An increased focus on sustainability and initiatives towards green supply chains raises new challenges for efficient inventory control. This doctoral thesis addresses the consequences some of these initiatives have on the modelling of inventory systems and the resulting policy variables. The overall research objective for the doctoral thesis can be stated as:
To design mathematical models for evaluation and control of multi-echelon distribution systems with stochastic demand, in order to develop efficient methods for inventory control, with emphasis on the impact of various initiatives towards green supply chains. More specifically, this includes emissions related to system design decisions and service differentiation.
This doctoral thesis consists of four scientific papers preceded by a summarizing introduction. Common for all papers is that they focus on inventory control in divergent multi-echelon inventory systems with one central warehouse supplying an arbitrary number of retailers or local warehouses. The research provides methods for determining control variables for efficient control in the different settings analysed in Papers I - IV, respectively. From a methodological perspective, the research belongs to the inventory control area in the field of operations research/management science.
Paper I considers a situation where customers have an acceptable waiting time for which they are willing to wait for a requested item, but it is critical not to exceed it. This type of time limits may be present in for example spare part inventory systems in the food industry where it is crucial to repair broken-down machines before the product perishes. Thus, a time based service level or a non-linear backorder cost reflecting this is considered. The backorder cost structure is extended to include general backorder costs as a function of the customers' waiting time. Paper I presents an exact method for finding optimal base-stock levels to minimize the total system cost under a service constraint or using a backorder cost. Furthermore, the model allows for quantification of emissions due to production waste from perished products as a consequence of delayed deliveries.
Paper II extends Paper I by allowing for emergency replenishments to prevent perishable products from going to waste because the acceptable waiting time is exceeded. The emergency replenishments are assumed to be faster than normal replenishments but at the cost of more emission intense transports. The model allows for emissions from production waste and the added emissions from the emergency replenishments to be quantified and compared.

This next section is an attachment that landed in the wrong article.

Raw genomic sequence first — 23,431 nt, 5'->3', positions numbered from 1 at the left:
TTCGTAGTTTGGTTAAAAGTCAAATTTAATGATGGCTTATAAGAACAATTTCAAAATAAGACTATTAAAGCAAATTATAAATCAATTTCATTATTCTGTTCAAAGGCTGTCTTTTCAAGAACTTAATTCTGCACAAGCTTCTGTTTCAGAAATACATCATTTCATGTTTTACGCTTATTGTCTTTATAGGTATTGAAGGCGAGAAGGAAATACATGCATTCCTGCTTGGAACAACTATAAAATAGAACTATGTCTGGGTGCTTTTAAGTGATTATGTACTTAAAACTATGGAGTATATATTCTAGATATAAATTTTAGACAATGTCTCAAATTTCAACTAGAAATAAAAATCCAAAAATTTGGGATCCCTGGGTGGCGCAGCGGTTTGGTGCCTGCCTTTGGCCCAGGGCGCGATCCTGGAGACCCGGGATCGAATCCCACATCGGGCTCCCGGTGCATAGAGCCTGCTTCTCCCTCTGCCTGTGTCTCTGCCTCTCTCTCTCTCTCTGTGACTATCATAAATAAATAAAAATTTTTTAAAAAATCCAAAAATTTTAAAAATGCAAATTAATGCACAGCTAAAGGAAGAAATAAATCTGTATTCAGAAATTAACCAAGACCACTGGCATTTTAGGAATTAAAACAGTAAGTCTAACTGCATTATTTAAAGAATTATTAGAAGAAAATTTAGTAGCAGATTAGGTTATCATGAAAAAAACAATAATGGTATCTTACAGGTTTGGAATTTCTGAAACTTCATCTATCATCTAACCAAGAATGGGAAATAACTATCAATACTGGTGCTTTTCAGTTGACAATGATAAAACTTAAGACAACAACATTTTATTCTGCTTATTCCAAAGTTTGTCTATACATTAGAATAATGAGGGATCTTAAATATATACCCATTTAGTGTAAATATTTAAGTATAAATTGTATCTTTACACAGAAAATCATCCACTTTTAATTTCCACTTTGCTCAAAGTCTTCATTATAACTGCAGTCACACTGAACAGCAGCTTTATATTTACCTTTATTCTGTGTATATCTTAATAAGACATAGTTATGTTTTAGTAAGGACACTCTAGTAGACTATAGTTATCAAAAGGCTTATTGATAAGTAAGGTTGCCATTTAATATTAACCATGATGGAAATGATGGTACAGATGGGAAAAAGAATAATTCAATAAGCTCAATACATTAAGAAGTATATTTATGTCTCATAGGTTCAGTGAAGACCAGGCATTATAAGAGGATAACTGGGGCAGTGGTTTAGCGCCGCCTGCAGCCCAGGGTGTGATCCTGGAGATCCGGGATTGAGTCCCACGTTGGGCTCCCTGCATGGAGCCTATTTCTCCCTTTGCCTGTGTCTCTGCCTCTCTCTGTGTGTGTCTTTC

Paper III presents efficient heuristics for finding optimal reorder levels and shipment intervals in an inventory system with time based shipment consolidation and lumpy demand. Shipments from the central warehouse is dispatched periodically to the retailers at fixed time intervals as a means to increase the utilization of the transports. Thereby the number of transports needed is lowered with the aim to reduce the connected costs and emissions. Both a fill rate constraint model as well as a backorder cost model is considered. The aim of the presented heuristics is to be applicable to real life inventory systems, and they are tested for this with good results.
Paper IV considers a setting with direct customer demand present not only at the retailers but also at the central warehouse. This type of inventory system may be found in an omni-channel distribution system with online sales, and it accentuates the need for service differentiation at the central warehouse. A heuristic for setting reorder points throughout the system and to decide how much stock to reserve at the central warehouse for the direct customer demand in order to achieve efficient control of the system is developed. The heuristic is designed to be implementable in practice, and it is evaluated using real life data from two different companies showing good results.
To summarize, this doctoral thesis provides mathematical models and develops efficient methods for inventory control with consideration of emissions and service differentiation.
- Berling, Peter, Supervisor
- Marklund, Johan, Supervisor
- Olsson, Fredrik, Assistant supervisor
|Award date||2020 Oct 30|
|ISBN (electronic) ||978-91-7895-660-9|
|Publication status||Published - 2020|
Place: Lecture hall KC:E, Kemicentrum, Naturvetarvägen 14, Faculty of Engineering LTH, Lund University, Lund.
Name: Transchel, Sandra
Affiliation: Kühne Logisitcs University, Germany.
- Transport Systems and Logistics